State Issues

State won’t tell us how bad ‘regulatory drought’ will get

Adam Gray, right, meets with local leaders near a well in Le Grand to discuss community water issues.
Adam Gray, right, meets with local leaders near a well in Le Grand to discuss community water issues.

The recent rains and snowfall in the Sierras have been welcomed signs of improving drought conditions here in California. While much more will be needed to make a lasting impact, it is easier to hope for an end to the drought when rain is falling.

Unfortunately, while the rains might make an impact on the natural drought, a “regulatory drought” is looming here in the Northern San Joaquin Valley.

The State Water Resources Control Board will soon release an updated Bay-Delta Plan, which proposes an increase in unimpaired flows from the Merced, Tuolumne and Stanislaus rivers. Based on the 2012 draft of the report, we know the proposal will have what the board calls “significant, but unavoidable impacts” on our area. As to specific impacts, the 2012 draft was mostly silent.

Last October, the board conducted an informational meeting at the request of representatives of many of the local jurisdictions who had questions about the impacts of the proposal. (It was recorded and is available at Our local representatives came prepared with serious questions. Still, significant questions remained unanswered following the meeting.

The board assured those who attended that their questions would be addressed in writing, but later wrote the attendees to say they would have to wait for answers until the upcoming report is released.

We are still waiting.

During the October meeting, the board’s Assistant Deputy Director for Water Rights said the impact of the increased flow proposal could be likened to a “regulatory drought.” We do not know if the upcoming report will address the long-term consequences to our local economy that will come along with seemingly permanent water use restrictions. Neither the 2012 draft of the plan, nor the meeting in October addressed those consequences.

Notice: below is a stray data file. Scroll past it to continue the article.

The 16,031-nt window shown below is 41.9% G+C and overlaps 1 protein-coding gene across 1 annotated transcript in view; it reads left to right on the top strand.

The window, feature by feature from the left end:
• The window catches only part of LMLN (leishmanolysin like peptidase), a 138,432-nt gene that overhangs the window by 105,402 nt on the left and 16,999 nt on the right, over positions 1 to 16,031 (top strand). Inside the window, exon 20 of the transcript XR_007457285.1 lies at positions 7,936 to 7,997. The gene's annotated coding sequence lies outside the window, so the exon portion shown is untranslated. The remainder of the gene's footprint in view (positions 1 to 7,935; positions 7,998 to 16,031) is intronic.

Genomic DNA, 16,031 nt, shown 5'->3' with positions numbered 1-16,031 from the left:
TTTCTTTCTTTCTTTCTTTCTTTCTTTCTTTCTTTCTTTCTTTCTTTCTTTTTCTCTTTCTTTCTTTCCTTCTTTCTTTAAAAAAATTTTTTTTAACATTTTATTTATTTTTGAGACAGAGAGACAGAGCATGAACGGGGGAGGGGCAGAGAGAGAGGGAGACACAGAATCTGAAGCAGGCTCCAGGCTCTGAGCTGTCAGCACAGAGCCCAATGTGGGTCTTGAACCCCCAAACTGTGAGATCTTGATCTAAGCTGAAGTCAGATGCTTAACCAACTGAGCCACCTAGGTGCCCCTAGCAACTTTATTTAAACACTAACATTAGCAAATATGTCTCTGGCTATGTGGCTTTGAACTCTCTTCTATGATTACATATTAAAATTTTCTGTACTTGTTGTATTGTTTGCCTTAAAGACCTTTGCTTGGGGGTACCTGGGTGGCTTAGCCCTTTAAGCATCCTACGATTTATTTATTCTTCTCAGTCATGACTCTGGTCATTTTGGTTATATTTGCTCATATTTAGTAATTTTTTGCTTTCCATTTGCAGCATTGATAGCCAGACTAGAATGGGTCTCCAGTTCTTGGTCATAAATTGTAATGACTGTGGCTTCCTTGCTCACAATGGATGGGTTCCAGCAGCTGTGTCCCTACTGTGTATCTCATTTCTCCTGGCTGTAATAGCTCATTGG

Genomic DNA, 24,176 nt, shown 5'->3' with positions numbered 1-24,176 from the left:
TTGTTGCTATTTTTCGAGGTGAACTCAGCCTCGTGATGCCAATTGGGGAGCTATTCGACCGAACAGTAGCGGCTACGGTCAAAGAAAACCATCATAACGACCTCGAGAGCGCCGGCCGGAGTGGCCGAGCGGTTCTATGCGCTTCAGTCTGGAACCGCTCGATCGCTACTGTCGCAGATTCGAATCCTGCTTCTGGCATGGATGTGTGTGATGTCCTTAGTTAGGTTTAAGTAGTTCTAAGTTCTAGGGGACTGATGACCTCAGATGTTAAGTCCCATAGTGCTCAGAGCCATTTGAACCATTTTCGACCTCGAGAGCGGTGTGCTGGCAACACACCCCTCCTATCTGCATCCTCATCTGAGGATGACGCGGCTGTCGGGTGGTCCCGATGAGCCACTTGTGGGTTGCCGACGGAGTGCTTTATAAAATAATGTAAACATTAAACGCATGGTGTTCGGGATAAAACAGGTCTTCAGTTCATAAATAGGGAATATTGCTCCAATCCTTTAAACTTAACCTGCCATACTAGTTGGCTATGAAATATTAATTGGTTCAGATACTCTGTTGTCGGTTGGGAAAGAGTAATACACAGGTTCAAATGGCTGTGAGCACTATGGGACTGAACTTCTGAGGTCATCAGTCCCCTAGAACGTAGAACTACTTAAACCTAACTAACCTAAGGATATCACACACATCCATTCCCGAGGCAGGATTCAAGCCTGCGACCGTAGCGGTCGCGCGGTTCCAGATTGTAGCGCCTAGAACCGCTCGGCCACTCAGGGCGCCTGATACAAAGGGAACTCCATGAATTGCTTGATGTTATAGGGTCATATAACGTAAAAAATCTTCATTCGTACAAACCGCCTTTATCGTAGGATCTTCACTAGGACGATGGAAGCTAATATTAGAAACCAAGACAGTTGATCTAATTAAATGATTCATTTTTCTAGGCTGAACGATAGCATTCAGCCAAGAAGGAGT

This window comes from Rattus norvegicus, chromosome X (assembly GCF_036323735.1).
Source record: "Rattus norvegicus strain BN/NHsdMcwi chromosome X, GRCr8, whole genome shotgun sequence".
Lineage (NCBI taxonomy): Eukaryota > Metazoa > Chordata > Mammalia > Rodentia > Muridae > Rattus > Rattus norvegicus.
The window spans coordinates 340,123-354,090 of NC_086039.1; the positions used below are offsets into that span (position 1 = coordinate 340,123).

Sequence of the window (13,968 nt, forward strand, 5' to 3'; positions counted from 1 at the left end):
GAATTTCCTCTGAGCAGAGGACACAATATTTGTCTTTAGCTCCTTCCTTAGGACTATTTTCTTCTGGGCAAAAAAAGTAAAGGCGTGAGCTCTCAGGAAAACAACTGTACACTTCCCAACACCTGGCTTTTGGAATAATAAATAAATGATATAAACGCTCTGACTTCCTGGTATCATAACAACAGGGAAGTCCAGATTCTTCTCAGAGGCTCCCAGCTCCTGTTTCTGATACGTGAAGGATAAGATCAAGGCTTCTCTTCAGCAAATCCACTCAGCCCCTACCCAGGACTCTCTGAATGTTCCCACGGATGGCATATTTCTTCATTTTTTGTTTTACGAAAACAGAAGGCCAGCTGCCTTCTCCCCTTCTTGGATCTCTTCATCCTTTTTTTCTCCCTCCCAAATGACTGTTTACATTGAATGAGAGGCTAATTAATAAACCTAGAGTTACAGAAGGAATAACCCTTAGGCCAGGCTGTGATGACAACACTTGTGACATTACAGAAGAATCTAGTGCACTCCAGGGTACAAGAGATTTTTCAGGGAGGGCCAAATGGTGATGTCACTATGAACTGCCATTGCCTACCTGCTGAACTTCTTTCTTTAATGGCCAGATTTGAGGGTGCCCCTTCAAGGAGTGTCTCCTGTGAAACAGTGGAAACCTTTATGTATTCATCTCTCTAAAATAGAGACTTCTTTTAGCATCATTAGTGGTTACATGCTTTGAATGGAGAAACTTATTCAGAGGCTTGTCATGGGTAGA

The previous draft also did not account for how the loss of irrigation water will affect the recharge of our groundwater basins.

Further degradation of our groundwater basins is a direct threat to the drinking water of the over 800,000 people who live in this area. The 2012 draft was silent on how that threat would be mitigated – if at all.

The draft also failed to address the fact our area is also under a mandate to attain groundwater sustainability. Most of the experts who have looked at the impacted basins concur that sustainability is not possible if the area is not allowed to use surface water for irrigation.

The 2012 draft contained an assumption that water for any urban or industrial growth in the basins would come from an equivalent reduction in developed water (irrigated agricultural acres), not from groundwater resources. The draft did not address what that would mean for the planned expansion of UC Merced or the Beard Industrial Park in Modesto.

Under the draft’s assumption, implementation of economic growth projects would require losses in our agricultural sector, our area’s largest economic engine. We have asked if the board plans to include these issues in the upcoming draft’s economic impact report. But, as with our other questions, it appears that we will have to wait to see.

In addition to the more obvious impacts on our drinking water and agricultural economy, dramatic increases of unimpaired flows from our rivers will impact our local governments and school districts.

Steven Gomes, Superintendent of the Merced County Board of Education, has asked the state water board what will happen to students like those at Floyd Shelby School in Livingston if the plan is implemented. A well on campus is the only source of drinking water and water levels are already dropping. The school is 10 miles from the city water supply. Again, we will have to wait for the upcoming draft to see if the board will address these concerns.

All of these questions must be answered in the upcoming draft. While we cannot control a natural drought, we do have the ability to control a “regulatory drought” and demand better outcomes.

It is clear that the plan has the potential to significantly impact our economy, our water supply, and our way of life. I encourage you to join me in looking for answers to these questions in the state water board’s upcoming report and demanding the board mitigate the impacts to our area.

Share your concerns by writing to the State Water Resources Control Board, P.O. Box 100, Sacramento, Calif. 95812-0100.

Adam Gray respresents in the 21st California Assembly District, including all of Merced and parts of Stanislaus counties.